Medical imaging is a brilliant field filled with brilliant minds, writes Matthew Leming, PhD candidate in Psychiatry for The Conversation. So why don’t we see more new technologies making it into hospitals?
The next generation of imaging technology, newly installed at the University of Cambridge, will give researchers an unprecedented view of the human body – in particular of the myriad connections within our brains and of tumours as they grow and respond to treatment – and could pave the way for development of treatments personalised for individual patients.
Adolescence is a dangerous time for the onset of mental health problems. Advances in brain imaging are helping to picture how neural changes in these crucial years can lead to chronic debilitating mental illness.
People diagnosed with schizophrenia who are prone to hallucinations are likely to have structural differences in a key region of the brain compared to both healthy individuals and people diagnosed with schizophrenia who do not hallucinate, according to research published today.
Young adults diagnosed with attention deficit/hyperactivity disorder (ADHD) in adolescence show differences in brain structure and perform poorly in memory tests compared to their peers, according to new research from the University of Cambridge, UK, and the University of Oulu, Finland.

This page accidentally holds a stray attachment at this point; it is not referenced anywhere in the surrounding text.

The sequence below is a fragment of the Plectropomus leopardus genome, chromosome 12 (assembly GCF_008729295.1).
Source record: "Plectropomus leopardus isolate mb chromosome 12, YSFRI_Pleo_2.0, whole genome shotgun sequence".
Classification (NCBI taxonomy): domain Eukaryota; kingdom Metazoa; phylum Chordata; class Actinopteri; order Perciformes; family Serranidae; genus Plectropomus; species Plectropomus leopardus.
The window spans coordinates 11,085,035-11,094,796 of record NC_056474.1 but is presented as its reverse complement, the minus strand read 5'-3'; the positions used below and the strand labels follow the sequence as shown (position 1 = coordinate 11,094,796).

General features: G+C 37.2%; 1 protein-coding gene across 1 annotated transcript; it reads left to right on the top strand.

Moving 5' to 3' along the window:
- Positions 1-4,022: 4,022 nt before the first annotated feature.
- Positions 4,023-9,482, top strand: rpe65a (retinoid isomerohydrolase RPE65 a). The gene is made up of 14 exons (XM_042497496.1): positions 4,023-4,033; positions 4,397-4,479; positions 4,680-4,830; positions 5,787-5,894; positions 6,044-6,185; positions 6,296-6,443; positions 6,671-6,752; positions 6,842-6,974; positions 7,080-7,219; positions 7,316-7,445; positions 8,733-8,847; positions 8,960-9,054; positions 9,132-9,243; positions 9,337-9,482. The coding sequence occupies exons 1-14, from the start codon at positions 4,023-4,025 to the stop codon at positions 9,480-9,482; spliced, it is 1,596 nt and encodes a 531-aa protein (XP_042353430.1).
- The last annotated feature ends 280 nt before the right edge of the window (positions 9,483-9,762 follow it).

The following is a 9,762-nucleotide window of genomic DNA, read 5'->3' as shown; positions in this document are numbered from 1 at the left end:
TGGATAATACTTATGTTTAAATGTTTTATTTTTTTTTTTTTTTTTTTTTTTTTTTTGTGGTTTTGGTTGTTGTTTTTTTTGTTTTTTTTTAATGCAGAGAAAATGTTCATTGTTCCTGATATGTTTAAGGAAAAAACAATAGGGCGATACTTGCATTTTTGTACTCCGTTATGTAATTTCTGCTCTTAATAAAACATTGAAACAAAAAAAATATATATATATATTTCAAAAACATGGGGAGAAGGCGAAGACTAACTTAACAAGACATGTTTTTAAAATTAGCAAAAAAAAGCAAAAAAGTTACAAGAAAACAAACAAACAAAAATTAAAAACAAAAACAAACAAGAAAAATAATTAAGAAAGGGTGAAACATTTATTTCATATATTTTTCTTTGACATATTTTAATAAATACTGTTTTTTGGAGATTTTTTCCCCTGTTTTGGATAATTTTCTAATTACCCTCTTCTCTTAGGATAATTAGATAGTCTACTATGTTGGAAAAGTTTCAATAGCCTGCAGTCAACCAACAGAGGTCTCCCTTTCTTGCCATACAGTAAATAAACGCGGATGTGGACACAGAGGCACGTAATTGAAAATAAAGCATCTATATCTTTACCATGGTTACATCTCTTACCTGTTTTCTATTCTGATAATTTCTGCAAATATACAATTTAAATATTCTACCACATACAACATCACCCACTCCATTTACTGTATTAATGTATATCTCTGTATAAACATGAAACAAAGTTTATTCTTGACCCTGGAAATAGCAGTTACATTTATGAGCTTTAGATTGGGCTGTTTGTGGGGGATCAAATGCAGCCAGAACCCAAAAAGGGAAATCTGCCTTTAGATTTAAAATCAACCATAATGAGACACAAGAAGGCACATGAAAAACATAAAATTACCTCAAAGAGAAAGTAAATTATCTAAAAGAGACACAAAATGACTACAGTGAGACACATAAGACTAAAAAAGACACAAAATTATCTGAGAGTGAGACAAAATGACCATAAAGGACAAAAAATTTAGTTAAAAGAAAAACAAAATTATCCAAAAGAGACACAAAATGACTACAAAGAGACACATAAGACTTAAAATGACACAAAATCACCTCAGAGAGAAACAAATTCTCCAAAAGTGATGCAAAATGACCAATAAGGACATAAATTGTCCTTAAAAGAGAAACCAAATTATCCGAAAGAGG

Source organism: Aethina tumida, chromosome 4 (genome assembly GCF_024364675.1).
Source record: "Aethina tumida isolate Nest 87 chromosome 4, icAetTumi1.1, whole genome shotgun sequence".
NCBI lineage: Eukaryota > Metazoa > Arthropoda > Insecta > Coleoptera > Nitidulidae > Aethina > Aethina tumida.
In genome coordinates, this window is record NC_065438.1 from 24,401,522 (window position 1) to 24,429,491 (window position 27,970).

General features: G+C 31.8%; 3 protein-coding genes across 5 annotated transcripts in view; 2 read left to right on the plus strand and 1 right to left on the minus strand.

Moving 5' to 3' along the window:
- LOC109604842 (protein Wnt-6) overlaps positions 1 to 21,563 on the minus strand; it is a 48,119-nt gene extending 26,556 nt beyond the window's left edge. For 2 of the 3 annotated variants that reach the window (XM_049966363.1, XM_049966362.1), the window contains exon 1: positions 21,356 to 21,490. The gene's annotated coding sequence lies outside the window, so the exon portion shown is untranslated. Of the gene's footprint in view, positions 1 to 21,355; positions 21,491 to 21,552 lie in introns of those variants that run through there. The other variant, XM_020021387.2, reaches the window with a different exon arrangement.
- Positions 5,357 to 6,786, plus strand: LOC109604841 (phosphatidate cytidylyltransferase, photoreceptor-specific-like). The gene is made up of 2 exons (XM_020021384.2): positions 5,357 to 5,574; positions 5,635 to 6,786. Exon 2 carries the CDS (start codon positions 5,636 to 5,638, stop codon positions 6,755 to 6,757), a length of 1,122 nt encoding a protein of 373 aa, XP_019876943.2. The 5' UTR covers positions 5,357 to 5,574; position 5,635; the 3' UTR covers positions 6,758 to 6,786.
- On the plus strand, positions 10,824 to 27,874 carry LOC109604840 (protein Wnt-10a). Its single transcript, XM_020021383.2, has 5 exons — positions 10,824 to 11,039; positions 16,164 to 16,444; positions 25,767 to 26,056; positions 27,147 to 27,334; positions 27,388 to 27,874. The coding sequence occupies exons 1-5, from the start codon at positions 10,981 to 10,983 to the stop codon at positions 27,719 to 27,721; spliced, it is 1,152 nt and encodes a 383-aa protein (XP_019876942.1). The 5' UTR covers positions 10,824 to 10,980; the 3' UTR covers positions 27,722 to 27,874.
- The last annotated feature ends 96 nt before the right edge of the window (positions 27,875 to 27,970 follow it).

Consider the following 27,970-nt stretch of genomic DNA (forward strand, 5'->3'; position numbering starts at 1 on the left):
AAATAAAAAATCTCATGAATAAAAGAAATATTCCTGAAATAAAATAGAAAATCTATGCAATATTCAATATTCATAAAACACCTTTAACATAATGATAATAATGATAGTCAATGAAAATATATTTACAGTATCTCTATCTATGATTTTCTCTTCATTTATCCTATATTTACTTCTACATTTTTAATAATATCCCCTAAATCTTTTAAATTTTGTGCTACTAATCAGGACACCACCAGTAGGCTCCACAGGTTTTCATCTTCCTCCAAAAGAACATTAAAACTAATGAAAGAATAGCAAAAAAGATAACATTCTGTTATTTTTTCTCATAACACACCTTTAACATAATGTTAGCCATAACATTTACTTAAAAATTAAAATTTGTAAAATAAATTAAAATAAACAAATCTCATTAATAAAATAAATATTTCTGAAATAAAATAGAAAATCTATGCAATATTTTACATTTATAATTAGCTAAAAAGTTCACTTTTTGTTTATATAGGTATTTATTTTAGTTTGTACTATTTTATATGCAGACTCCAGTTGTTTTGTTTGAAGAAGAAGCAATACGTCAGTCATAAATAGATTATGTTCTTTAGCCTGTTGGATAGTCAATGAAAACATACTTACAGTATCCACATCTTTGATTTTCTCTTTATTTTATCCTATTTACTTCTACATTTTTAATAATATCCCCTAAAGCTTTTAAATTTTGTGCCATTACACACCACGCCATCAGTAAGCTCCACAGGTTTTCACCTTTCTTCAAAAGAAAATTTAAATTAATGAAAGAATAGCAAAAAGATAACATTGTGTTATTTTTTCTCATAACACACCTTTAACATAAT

A partnership led by the Medical Research Council (MRC) has awarded the University of Cambridge £25 million to provide cutting-edge equipment and infrastructure for its clinical research, from imaging single disease cells through to improved targeting of treatments for patients.
A team of chemists from the University of Cambridge and New York University has developed a method for examining the inner workings of battery-like devices called supercapacitors, which can be charged up extremely quickly and can deliver high electrical power. Their technique, based on magnetic resonance imaging (MRI), establishes a means for monitoring and potentially enhancing the performance of such devices.